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Disability Convention: A Step Forward

In December 2006, the UN general assembly unanimously adopted a treaty on the rights of disabled people. Signatories to the convention will have to enact laws and other measures to improve disability rights and also agree to get rid of legislation, customs and practices that discriminate against disabled people. Behind the convention lies the thinking that the erstwhile welfare and charity-based approach must be replaced by new rights and freedoms. The world’s disabled population is estimated to be 650 million, making it in several ways, the world’s largest minority. Despite this, that the disabled have different abilities and rights as well, has been a very recent and halting recognition. Recognition of the needs of the disabled began only in the last century and a half, when increased wars among nations and communities took a toll of human lives and incapacitated large numbers. Today, every country has enacted laws and has some measures to guarantee equal living conditions for the disabled.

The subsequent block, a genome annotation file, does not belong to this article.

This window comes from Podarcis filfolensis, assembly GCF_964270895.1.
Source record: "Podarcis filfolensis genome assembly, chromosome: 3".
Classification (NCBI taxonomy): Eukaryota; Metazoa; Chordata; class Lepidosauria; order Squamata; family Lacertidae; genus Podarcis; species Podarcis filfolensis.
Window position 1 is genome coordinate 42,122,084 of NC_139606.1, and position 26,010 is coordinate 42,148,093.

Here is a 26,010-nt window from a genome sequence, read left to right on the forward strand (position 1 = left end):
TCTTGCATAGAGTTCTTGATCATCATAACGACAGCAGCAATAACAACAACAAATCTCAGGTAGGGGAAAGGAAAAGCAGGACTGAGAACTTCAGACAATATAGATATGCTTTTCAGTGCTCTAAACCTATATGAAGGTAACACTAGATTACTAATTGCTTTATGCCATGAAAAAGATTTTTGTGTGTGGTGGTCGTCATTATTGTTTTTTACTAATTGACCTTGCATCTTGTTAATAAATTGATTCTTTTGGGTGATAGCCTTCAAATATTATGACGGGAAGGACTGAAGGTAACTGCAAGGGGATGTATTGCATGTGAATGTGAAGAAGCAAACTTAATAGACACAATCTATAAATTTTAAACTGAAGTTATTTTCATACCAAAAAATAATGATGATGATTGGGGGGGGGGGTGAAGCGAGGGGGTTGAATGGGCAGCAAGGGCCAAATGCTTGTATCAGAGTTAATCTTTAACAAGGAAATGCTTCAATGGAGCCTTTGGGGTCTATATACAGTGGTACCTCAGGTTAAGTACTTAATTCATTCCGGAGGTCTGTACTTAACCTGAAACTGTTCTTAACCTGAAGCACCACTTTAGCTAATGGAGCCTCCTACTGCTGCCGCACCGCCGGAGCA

The UN convention constitutes a radical departure in several ways for it draws also on the Independent Living Movement that had its origins in the US following the Civil Rights and the Disabled Rights movement of the 1960s and 1970s. The UN convention thus recognises that a change of attitude is vital if disabled people are to achieve equal status in society. Besides, stressing that access to public spaces, transport, information and communications must be improved, the convention asks for signatory nations to guarantee that disabled people have a right to life on an equal basis with others, e g, rights such as to own and inherit property, to control financial affairs and have equal access to financial services, the right not to be deprived of liberty “unlawfully or arbitrarily”, a right to privacy and access to medical records, a right to an adequate standard of living and social protection, and also an end to discrimination relating to marriage, family and personal relationships

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